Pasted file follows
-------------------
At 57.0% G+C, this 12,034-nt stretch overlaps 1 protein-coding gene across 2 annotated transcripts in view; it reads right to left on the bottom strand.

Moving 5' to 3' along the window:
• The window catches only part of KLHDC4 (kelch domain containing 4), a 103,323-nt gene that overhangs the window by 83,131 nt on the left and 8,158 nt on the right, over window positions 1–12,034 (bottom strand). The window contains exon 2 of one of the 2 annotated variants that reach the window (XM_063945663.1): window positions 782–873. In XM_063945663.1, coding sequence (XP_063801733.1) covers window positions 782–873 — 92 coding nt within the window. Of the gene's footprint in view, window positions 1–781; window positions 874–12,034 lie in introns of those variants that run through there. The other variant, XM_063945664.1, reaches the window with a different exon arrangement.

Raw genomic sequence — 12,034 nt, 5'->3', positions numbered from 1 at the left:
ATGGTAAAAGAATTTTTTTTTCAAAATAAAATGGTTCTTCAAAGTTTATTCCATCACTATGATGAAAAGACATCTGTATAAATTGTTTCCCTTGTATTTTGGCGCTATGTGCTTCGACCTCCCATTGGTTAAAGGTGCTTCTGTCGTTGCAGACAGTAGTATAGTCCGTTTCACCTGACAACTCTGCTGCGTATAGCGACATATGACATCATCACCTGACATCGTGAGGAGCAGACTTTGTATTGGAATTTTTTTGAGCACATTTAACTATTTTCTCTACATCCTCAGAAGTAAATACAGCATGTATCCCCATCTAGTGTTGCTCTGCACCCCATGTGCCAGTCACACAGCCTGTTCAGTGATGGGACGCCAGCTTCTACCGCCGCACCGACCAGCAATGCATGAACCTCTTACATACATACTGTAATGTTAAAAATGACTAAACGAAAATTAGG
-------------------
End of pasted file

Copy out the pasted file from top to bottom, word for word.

At 57.0% G+C, this 12,034-nt stretch overlaps 1 protein-coding gene across 2 annotated transcripts in view; it reads right to left on the bottom strand.

Moving 5' to 3' along the window:
• The window catches only part of KLHDC4 (kelch domain containing 4), a 103,323-nt gene that overhangs the window by 83,131 nt on the left and 8,158 nt on the right, over window positions 1–12,034 (bottom strand). The window contains exon 2 of one of the 2 annotated variants that reach the window (XM_063945663.1): window positions 782–873. In XM_063945663.1, coding sequence (XP_063801733.1) covers window positions 782–873 — 92 coding nt within the window. Of the gene's footprint in view, window positions 1–781; window positions 874–12,034 lie in introns of those variants that run through there. The other variant, XM_063945664.1, reaches the window with a different exon arrangement.

Raw genomic sequence — 12,034 nt, 5'->3', positions numbered from 1 at the left:
ATGGTAAAAGAATTTTTTTTTCAAAATAAAATGGTTCTTCAAAGTTTATTCCATCACTATGATGAAAAGACATCTGTATAAATTGTTTCCCTTGTATTTTGGCGCTATGTGCTTCGACCTCCCATTGGTTAAAGGTGCTTCTGTCGTTGCAGACAGTAGTATAGTCCGTTTCACCTGACAACTCTGCTGCGTATAGCGACATATGACATCATCACCTGACATCGTGAGGAGCAGACTTTGTATTGGAATTTTTTTGAGCACATTTAACTATTTTCTCTACATCCTCAGAAGTAAATACAGCATGTATCCCCATCTAGTGTTGCTCTGCACCCCATGTGCCAGTCACACAGCCTGTTCAGTGATGGGACGCCAGCTTCTACCGCCGCACCGACCAGCAATGCATGAACCTCTTACATACATACTGTAATGTTAAAAATGACTAAACGAAAATTAGG